Vanina Berghella, journalist: ‘We are better prepared for artificial intelligence than we were for social media’

The Latin America director of the International Fund for Public Interest Media (IFPIM) reflects on independent journalism, the impact of artificial intelligence and the polarization in Argentine society

Vanina Berghella, directora regional para América Latina del International Fund for Public Interest Media
Vanina Berghella, Latin America director of the International Fund for Public Interest Media (IFPIM), at her workplace in the Puerto Madero neighborhood of Buenos Aires.Mariana Eliano
Catalina Oquendo

Vanina Berghella is a kind of megaphone… the same name she gave her blog in the 2000s, when these spaces were just beginning to become popular in Latin America. There, the Argentine journalist spoke about the impact of new technologies on media and experienced what she calls the first “click” in her career. “I understood – from that moment onwards – that we journalists wouldn’t have the final word. We’d have to find a way to [engage] with those new voices that had suddenly emerged.”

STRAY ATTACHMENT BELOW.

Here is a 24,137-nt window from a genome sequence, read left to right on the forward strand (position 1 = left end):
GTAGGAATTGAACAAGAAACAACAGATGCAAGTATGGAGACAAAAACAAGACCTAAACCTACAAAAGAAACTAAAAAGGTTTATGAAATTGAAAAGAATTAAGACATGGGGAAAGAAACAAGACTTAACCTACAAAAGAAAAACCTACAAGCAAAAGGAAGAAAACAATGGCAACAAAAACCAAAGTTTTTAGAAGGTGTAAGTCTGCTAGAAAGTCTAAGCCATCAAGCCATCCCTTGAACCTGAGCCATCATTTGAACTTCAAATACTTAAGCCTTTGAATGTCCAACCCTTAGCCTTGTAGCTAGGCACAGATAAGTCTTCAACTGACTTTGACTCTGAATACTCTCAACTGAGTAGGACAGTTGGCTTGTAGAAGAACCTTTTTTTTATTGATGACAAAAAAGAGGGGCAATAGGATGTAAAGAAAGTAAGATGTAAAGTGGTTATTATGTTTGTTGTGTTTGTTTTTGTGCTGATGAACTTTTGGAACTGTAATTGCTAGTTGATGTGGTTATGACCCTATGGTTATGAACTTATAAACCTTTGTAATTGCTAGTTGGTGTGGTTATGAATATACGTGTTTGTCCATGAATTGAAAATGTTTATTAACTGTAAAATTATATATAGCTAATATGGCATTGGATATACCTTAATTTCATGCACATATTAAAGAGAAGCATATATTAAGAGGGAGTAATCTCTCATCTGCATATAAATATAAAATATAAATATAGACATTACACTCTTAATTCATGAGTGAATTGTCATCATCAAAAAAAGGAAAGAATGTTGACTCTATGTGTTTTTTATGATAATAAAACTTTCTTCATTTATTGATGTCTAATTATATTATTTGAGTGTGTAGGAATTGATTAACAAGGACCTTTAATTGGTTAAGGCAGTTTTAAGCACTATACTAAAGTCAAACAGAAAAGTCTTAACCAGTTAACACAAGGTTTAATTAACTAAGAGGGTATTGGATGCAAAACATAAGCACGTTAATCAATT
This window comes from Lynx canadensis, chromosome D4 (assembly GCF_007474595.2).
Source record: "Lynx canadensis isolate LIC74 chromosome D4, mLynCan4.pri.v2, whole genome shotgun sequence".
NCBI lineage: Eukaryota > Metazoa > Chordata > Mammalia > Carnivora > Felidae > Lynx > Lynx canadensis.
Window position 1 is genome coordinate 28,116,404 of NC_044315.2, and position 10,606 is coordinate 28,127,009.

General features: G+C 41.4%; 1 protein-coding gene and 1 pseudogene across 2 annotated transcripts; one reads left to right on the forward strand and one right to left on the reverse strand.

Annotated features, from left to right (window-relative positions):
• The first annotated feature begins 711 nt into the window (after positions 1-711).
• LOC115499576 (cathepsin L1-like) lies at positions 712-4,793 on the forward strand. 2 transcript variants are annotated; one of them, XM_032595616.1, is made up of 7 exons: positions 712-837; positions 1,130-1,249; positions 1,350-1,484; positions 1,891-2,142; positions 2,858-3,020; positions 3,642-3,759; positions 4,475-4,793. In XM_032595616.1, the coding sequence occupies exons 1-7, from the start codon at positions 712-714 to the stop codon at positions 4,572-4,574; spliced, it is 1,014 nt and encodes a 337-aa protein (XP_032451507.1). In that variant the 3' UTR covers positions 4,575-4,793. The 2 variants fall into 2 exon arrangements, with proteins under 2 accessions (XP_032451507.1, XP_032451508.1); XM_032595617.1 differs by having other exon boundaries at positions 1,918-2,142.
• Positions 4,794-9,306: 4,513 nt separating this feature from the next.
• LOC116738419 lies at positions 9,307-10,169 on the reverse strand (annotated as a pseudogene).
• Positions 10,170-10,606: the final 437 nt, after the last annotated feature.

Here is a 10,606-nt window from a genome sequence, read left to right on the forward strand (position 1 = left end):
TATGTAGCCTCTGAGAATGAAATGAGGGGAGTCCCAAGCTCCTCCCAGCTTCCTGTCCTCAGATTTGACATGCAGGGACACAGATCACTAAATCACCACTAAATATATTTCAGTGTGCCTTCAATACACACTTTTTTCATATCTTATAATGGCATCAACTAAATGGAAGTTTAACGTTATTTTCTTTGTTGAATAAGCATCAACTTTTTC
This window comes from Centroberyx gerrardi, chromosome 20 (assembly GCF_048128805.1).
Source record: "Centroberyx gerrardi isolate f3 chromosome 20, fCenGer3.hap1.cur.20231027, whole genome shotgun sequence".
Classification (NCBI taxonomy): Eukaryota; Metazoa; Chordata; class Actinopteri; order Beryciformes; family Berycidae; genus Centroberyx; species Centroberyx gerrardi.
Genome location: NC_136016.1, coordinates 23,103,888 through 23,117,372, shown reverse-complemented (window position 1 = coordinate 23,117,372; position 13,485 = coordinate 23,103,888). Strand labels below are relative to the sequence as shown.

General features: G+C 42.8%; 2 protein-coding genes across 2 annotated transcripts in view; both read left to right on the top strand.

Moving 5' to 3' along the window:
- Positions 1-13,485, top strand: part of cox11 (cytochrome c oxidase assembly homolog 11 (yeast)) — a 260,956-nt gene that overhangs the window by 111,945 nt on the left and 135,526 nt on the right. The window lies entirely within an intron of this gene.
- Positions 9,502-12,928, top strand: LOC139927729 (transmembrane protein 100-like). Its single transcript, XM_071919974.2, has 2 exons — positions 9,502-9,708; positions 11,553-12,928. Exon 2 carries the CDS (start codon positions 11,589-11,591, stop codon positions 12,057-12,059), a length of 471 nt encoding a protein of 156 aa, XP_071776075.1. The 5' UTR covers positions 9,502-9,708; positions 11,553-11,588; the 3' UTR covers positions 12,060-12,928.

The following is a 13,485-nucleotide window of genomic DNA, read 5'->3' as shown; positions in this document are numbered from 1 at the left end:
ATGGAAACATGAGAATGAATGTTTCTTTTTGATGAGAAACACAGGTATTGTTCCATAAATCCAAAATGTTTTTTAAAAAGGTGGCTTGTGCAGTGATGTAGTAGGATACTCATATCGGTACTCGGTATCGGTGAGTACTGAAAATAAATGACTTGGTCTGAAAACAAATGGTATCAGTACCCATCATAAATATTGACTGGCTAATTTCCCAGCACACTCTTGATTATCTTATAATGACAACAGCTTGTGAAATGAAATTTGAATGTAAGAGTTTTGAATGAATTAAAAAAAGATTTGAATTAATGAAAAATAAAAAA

Two decades ago, she began to wonder about the financial sustainability of the media. She subsequently redirected the focus of her work. Today, she continues to push others to continue in the effort to create and sustain media.

Berghella is the director of the Latin American region for the International Fund for Public Interest Media (IFPIM). The organization advises, accompanies and financially supports dozens of independent media outlets in Central and South America. From her home in Buenos Aires, she speaks with EL PAÍS about the polarization of Argentine society, independent journalism in the region and the impact of artificial intelligence (AI) on the media.

Question. We’re experiencing extreme democratic processes in different parts of the region. In Argentina, for example, we’ve seen the emergence of the far-right Javier Milei. What role do you think the media has had in this?